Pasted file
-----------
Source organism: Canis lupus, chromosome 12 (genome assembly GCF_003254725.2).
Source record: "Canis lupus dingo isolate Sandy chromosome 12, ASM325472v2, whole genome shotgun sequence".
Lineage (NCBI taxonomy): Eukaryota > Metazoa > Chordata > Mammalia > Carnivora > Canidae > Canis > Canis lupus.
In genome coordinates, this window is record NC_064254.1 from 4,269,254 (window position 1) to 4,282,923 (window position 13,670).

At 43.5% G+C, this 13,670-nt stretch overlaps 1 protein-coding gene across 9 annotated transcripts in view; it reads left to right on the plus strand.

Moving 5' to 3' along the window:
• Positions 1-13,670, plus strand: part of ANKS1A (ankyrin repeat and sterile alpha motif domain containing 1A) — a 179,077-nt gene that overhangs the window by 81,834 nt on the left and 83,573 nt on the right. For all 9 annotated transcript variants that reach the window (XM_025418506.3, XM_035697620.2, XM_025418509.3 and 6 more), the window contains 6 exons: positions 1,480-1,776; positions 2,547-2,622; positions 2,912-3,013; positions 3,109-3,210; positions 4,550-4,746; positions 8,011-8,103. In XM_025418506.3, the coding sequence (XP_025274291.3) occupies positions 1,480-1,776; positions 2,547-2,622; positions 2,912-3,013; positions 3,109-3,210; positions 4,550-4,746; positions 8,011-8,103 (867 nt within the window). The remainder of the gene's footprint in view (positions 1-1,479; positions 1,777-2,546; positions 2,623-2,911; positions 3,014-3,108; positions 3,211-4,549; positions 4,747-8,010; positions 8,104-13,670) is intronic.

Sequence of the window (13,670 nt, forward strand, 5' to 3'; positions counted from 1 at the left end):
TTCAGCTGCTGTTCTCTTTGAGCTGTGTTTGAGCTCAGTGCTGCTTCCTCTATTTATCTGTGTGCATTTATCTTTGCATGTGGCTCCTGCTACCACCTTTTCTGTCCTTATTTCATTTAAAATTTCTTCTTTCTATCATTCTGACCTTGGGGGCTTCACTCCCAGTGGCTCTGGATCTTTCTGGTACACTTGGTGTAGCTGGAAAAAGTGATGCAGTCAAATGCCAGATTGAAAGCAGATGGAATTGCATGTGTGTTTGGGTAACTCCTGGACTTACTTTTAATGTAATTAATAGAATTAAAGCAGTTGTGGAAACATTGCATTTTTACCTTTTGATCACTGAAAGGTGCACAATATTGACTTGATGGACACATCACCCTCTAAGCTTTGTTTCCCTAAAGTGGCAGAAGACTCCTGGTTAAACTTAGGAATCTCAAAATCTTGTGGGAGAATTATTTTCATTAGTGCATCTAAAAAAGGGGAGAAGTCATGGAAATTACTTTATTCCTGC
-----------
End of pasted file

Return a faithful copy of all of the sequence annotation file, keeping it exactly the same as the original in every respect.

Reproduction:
Source organism: Canis lupus, chromosome 12 (genome assembly GCF_003254725.2).
Source record: "Canis lupus dingo isolate Sandy chromosome 12, ASM325472v2, whole genome shotgun sequence".
Lineage (NCBI taxonomy): Eukaryota > Metazoa > Chordata > Mammalia > Carnivora > Canidae > Canis > Canis lupus.
In genome coordinates, this window is record NC_064254.1 from 4,269,254 (window position 1) to 4,282,923 (window position 13,670).

At 43.5% G+C, this 13,670-nt stretch overlaps 1 protein-coding gene across 9 annotated transcripts in view; it reads left to right on the plus strand.

Moving 5' to 3' along the window:
• Positions 1-13,670, plus strand: part of ANKS1A (ankyrin repeat and sterile alpha motif domain containing 1A) — a 179,077-nt gene that overhangs the window by 81,834 nt on the left and 83,573 nt on the right. For all 9 annotated transcript variants that reach the window (XM_025418506.3, XM_035697620.2, XM_025418509.3 and 6 more), the window contains 6 exons: positions 1,480-1,776; positions 2,547-2,622; positions 2,912-3,013; positions 3,109-3,210; positions 4,550-4,746; positions 8,011-8,103. In XM_025418506.3, the coding sequence (XP_025274291.3) occupies positions 1,480-1,776; positions 2,547-2,622; positions 2,912-3,013; positions 3,109-3,210; positions 4,550-4,746; positions 8,011-8,103 (867 nt within the window). The remainder of the gene's footprint in view (positions 1-1,479; positions 1,777-2,546; positions 2,623-2,911; positions 3,014-3,108; positions 3,211-4,549; positions 4,747-8,010; positions 8,104-13,670) is intronic.

Sequence of the window (13,670 nt, forward strand, 5' to 3'; positions counted from 1 at the left end):
TTCAGCTGCTGTTCTCTTTGAGCTGTGTTTGAGCTCAGTGCTGCTTCCTCTATTTATCTGTGTGCATTTATCTTTGCATGTGGCTCCTGCTACCACCTTTTCTGTCCTTATTTCATTTAAAATTTCTTCTTTCTATCATTCTGACCTTGGGGGCTTCACTCCCAGTGGCTCTGGATCTTTCTGGTACACTTGGTGTAGCTGGAAAAAGTGATGCAGTCAAATGCCAGATTGAAAGCAGATGGAATTGCATGTGTGTTTGGGTAACTCCTGGACTTACTTTTAATGTAATTAATAGAATTAAAGCAGTTGTGGAAACATTGCATTTTTACCTTTTGATCACTGAAAGGTGCACAATATTGACTTGATGGACACATCACCCTCTAAGCTTTGTTTCCCTAAAGTGGCAGAAGACTCCTGGTTAAACTTAGGAATCTCAAAATCTTGTGGGAGAATTATTTTCATTAGTGCATCTAAAAAAGGGGAGAAGTCATGGAAATTACTTTATTCCTGC